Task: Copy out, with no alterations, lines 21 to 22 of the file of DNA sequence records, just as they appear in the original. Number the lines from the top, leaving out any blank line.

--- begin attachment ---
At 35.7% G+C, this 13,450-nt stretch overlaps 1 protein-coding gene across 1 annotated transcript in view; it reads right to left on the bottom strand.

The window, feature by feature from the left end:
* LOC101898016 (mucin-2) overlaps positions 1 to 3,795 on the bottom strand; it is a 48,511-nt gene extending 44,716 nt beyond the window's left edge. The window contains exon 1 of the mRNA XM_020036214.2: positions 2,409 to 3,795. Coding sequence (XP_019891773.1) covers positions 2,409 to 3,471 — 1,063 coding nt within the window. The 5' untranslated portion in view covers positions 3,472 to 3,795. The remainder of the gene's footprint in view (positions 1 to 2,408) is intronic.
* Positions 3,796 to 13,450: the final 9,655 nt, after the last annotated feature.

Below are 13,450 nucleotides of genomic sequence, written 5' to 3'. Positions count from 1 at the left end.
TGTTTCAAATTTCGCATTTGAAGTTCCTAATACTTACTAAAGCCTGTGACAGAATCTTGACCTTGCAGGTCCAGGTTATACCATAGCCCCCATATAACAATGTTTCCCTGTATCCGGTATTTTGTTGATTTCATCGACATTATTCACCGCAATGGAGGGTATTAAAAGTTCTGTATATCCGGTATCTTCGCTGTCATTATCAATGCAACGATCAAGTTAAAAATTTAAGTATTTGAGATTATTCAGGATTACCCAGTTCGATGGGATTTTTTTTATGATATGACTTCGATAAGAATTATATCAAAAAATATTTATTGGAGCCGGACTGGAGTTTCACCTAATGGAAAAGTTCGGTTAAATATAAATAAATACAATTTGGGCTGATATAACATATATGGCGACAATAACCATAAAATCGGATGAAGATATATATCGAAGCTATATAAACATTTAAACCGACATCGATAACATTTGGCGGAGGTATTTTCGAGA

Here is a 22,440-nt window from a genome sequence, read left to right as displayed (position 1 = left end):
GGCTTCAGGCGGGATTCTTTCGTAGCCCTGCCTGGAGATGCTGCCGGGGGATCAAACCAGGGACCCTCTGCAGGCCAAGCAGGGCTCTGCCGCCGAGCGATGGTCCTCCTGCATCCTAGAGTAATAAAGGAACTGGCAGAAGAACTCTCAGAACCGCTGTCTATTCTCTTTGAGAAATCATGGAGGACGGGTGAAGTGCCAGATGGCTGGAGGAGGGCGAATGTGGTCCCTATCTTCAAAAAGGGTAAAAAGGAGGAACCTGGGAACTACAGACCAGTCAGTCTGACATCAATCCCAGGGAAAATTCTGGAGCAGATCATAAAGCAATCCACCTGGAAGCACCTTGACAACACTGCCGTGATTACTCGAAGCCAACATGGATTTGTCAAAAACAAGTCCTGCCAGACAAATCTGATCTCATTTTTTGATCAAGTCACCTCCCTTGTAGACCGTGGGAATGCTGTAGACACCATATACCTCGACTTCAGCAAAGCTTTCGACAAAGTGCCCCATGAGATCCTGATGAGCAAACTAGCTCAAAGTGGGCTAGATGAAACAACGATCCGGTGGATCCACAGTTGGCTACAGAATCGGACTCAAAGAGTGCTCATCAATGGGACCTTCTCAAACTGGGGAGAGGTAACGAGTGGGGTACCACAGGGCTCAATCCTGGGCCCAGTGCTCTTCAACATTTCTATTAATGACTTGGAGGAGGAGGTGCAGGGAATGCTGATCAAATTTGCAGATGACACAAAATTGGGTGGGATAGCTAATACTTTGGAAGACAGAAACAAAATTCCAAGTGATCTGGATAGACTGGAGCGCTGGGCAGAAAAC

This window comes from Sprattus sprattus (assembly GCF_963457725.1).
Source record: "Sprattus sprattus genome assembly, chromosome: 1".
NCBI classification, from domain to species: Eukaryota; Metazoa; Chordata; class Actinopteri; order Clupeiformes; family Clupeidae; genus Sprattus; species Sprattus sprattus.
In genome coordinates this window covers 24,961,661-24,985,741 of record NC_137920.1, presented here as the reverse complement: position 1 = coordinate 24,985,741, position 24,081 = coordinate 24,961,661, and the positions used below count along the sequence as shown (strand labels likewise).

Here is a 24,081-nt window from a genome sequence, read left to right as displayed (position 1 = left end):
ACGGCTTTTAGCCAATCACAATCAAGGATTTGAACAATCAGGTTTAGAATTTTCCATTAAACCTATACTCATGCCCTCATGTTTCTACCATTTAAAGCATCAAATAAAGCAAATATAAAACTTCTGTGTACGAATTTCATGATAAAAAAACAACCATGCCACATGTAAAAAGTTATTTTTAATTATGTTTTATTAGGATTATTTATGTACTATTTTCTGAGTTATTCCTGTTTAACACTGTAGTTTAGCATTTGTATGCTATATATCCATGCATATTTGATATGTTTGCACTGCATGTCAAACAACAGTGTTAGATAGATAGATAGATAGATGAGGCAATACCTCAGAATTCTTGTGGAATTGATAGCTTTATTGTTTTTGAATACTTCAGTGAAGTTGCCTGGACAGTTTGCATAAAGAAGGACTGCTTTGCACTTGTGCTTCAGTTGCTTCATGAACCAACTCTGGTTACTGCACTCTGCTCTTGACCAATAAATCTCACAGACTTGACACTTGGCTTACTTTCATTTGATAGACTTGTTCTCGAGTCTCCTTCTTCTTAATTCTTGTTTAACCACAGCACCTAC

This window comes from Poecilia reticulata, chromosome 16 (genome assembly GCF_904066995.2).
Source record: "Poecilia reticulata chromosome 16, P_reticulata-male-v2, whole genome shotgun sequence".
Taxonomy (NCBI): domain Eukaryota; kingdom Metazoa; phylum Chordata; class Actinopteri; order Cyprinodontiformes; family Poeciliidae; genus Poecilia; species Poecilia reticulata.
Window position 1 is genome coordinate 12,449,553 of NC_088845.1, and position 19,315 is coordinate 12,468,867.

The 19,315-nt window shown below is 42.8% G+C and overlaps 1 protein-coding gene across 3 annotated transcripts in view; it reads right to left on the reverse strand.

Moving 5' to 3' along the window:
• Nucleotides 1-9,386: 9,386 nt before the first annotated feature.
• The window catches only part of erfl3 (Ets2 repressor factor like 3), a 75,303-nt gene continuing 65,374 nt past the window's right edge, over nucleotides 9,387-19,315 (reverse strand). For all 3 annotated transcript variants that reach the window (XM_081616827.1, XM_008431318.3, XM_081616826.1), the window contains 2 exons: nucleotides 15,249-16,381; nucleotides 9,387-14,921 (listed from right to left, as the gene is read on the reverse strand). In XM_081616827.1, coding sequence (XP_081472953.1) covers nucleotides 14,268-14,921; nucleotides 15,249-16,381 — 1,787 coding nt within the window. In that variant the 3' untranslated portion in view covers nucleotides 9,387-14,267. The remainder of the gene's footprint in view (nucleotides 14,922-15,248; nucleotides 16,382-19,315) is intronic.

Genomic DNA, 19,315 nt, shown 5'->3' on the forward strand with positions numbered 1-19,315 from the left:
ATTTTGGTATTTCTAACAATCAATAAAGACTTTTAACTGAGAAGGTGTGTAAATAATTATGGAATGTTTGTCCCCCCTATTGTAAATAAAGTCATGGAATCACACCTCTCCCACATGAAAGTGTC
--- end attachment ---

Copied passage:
• Nucleotides 1-9,386: 9,386 nt before the first annotated feature.
• The window catches only part of erfl3 (Ets2 repressor factor like 3), a 75,303-nt gene continuing 65,374 nt past the window's right edge, over nucleotides 9,387-19,315 (reverse strand). For all 3 annotated transcript variants that reach the window (XM_081616827.1, XM_008431318.3, XM_081616826.1), the window contains 2 exons: nucleotides 15,249-16,381; nucleotides 9,387-14,921 (listed from right to left, as the gene is read on the reverse strand). In XM_081616827.1, coding sequence (XP_081472953.1) covers nucleotides 14,268-14,921; nucleotides 15,249-16,381 — 1,787 coding nt within the window. In that variant the 3' untranslated portion in view covers nucleotides 9,387-14,267. The remainder of the gene's footprint in view (nucleotides 14,922-15,248; nucleotides 16,382-19,315) is intronic.